Ireland's contribution to the European Union's Budget will increase by €280m as a result of the controversial re-calculation of the country's economic statistics, the Minister for Finance Michael Noonan has confirmed.
Minister Noonan made the comments in a Dáil reply to Fianna Fáil's Finance spokesman Michael McGrath.
Last week the Central Statistics Office said that Ireland's economy had expanded by an enormous 26% in terms of Gross Domestic Product.
The figures are distorted by tax inversion deals by pharmaceutical companies and aircraft purchase by leasing companies. However, the methodology complies with rules set by Europe's statistical body Eurostat.
The revisions by the CSO also resulted in a significant increase in the country's Gross National Income which is used to calculate Ireland's contribution to the EU Budget.
Mr Noonan said the revision meant an additional €380m would have to be contributed to the EU Budget.
However, a number of mitigating factors meant the increase would now be "in the order of €280m" when compared to the Government's Summer Economic Statement which was published last month.
"Confirmation that the artificially inflated GDP figure for 2015 will cost Ireland an extra €280m in hard cash brings into sharp focus the need for the Department of Finance to give a credible explanation as to how Ireland's growth rate could be distorted in such an unexpected and dramatic fashion," commented Deputy McGrath.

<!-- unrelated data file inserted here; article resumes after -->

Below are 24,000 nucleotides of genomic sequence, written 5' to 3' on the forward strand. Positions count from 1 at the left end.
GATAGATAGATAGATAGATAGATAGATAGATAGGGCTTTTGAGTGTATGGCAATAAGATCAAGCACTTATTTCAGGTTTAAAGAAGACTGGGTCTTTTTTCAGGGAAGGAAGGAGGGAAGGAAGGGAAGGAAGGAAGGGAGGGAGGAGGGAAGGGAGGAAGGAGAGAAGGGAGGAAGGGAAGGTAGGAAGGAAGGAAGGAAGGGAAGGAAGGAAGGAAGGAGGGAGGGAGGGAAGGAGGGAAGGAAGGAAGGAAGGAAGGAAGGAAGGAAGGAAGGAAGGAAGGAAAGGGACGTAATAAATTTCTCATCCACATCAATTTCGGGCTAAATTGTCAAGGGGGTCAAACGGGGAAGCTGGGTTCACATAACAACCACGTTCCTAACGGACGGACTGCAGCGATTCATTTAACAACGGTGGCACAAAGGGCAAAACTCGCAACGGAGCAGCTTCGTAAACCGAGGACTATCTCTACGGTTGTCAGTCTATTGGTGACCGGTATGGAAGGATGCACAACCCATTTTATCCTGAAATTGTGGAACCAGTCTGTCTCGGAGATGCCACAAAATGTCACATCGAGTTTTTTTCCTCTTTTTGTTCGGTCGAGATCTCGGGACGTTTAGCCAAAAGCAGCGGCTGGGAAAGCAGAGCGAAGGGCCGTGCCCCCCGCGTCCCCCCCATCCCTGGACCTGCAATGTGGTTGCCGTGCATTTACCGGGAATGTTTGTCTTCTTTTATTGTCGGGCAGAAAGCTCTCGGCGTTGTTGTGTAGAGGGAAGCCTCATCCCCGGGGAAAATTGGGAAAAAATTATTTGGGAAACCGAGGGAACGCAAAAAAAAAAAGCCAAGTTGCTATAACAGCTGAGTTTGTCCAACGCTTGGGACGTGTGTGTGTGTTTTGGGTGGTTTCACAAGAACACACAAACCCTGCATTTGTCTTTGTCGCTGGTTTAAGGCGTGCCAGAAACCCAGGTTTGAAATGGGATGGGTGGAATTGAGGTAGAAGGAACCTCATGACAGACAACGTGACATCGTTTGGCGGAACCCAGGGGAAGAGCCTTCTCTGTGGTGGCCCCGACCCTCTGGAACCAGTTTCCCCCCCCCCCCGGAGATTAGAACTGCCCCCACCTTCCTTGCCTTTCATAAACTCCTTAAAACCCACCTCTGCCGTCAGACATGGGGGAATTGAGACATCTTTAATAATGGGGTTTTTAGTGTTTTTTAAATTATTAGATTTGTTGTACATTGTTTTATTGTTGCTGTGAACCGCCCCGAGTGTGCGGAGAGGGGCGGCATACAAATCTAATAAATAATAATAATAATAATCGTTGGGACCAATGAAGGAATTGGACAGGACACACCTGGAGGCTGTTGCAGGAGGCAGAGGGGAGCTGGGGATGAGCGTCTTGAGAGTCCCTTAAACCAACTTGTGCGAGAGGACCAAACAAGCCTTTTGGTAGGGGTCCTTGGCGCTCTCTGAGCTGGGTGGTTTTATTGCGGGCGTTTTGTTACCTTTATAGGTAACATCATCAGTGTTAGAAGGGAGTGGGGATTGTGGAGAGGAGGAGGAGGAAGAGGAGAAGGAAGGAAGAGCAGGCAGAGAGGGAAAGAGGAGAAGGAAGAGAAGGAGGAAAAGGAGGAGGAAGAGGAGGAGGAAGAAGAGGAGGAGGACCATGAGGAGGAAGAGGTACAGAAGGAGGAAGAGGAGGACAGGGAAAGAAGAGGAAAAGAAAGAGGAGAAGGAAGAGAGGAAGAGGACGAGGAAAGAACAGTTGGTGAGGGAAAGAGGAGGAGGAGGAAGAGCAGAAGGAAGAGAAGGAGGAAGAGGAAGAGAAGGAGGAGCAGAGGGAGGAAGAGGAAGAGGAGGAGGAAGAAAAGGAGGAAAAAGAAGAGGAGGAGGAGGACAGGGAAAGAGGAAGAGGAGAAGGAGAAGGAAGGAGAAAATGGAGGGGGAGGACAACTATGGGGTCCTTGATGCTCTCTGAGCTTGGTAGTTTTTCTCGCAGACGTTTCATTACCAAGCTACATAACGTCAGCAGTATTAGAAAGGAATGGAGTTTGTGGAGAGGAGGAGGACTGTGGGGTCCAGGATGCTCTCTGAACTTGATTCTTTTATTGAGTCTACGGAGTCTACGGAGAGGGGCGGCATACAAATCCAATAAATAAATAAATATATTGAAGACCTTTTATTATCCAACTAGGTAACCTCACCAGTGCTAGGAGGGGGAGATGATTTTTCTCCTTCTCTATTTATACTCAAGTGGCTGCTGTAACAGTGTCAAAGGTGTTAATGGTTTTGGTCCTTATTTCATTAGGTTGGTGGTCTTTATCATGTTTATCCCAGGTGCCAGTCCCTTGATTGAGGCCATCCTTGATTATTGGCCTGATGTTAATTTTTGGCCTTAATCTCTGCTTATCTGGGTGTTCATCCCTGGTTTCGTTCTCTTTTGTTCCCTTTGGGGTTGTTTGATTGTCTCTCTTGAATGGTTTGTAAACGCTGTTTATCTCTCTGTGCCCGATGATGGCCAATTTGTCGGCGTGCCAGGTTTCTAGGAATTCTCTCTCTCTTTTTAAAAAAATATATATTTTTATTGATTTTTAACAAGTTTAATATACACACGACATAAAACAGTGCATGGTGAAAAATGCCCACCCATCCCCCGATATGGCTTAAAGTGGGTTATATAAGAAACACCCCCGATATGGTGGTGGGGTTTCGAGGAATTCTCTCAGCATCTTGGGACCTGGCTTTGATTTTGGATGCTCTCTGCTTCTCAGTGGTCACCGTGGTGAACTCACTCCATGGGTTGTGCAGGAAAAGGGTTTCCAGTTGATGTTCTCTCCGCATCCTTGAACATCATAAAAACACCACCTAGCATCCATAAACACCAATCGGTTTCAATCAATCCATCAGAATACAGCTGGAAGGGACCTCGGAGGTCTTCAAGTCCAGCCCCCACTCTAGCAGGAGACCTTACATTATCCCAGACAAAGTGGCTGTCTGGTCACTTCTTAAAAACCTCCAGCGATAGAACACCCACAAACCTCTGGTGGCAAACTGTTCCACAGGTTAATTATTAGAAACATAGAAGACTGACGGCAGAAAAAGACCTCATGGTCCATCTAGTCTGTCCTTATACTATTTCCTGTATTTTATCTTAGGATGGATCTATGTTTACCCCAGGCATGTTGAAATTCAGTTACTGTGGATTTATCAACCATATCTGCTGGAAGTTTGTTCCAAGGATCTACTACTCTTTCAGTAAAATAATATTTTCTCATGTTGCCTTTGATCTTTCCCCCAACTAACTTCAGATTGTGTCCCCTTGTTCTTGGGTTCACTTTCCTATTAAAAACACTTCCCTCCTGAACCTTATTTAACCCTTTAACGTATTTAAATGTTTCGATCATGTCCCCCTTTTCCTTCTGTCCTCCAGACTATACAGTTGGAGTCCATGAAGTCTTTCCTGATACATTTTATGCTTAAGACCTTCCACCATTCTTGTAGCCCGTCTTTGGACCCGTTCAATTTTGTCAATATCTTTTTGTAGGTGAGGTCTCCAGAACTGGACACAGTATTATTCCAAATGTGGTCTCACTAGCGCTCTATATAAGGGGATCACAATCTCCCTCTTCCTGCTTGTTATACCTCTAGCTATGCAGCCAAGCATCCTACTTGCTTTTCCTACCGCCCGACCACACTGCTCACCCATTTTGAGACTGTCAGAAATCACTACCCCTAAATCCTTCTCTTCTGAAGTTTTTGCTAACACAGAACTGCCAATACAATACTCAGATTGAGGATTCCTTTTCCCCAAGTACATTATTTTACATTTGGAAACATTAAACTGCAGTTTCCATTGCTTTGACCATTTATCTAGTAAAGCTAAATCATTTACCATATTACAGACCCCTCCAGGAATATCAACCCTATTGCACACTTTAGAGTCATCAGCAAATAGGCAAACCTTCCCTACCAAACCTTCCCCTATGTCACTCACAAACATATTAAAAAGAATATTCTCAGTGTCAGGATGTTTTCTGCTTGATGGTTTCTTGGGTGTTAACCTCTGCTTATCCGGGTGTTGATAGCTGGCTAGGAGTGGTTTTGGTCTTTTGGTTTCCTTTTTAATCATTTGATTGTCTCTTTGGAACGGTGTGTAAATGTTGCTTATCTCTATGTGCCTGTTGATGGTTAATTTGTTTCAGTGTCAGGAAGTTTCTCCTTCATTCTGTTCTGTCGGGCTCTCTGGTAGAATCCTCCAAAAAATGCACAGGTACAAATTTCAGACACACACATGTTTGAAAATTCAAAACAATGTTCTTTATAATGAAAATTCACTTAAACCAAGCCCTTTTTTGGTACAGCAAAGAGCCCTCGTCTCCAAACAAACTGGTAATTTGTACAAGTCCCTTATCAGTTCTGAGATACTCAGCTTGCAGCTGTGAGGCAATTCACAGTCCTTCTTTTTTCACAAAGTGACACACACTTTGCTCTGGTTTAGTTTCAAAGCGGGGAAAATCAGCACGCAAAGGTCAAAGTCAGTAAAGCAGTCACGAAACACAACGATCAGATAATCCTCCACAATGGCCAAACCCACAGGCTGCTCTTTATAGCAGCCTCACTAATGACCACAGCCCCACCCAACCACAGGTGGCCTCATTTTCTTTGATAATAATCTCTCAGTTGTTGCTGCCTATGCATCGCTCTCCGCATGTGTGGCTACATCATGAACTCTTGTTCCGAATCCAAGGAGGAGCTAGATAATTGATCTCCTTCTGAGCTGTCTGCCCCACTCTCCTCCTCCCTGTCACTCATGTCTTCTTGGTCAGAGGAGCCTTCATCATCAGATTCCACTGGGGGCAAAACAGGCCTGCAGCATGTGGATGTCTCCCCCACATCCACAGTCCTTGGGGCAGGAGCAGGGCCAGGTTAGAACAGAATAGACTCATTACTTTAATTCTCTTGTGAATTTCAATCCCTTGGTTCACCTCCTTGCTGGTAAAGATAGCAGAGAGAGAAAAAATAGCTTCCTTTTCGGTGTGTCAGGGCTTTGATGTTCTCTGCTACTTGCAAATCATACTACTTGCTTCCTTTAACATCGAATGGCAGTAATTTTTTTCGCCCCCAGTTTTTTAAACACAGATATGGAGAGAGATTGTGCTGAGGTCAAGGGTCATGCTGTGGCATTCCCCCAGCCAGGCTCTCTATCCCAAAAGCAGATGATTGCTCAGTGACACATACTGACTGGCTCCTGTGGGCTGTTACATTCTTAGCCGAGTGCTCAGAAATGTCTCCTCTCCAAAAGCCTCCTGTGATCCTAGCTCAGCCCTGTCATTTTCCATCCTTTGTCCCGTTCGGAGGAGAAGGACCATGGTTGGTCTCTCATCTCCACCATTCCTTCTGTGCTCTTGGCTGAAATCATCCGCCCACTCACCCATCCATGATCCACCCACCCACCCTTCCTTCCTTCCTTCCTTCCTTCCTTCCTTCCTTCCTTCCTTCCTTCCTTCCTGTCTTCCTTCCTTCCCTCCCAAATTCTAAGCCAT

"Given the impact this extra liability will have on public services that people rely on, the Minister for Finance needs to urgently clarify whether this will have an impact on October's Budget," he added.
The Department of Finance said today the increased Irish contribution to the EU will not impact on the fiscal space available to the Government, which is around €1 billion for 2017 budget.
In a statement the department said: "This does not change as it is fixed each spring. All EU Member States do this so that you can begin planning the Budget without having to wait for the most up to date figures.
"Because of that, prior calculation of our fiscal space will remain the same i.e. about €1 billion. This is fully within the relevant rules."
Fianna Fáil's Finance Spokesperson Michael McGrath said last week's CSO figures were very damaging to Ireland's reputation.
He said there is now "a sting in the tail" given that Ireland's contribution to the EU budget is directly linked to the official level of national output.
Speaking on RTÉ's Six One, he said the Department of Finance and the CSO need to engage with Eurostat around the calculation of the national output.
Mr McGrath said "it's lumped us with a bill of €280m" and greater engagement with Eurostat is needed to see if a more meaningful analysis can be achieved.
He questioned whether the payment will have to be accounted for in October's Budget and asked what impact it will have on Department of Finance resources.
"My understanding is that they are going to have to engage now with the EU commission, for example, to see if it will have any impact, so it's not absolutely certain."
Mr McGrath said that it is a distinct possibility that Ireland will have to contribute more to the EU budget as a consequence of Brexit.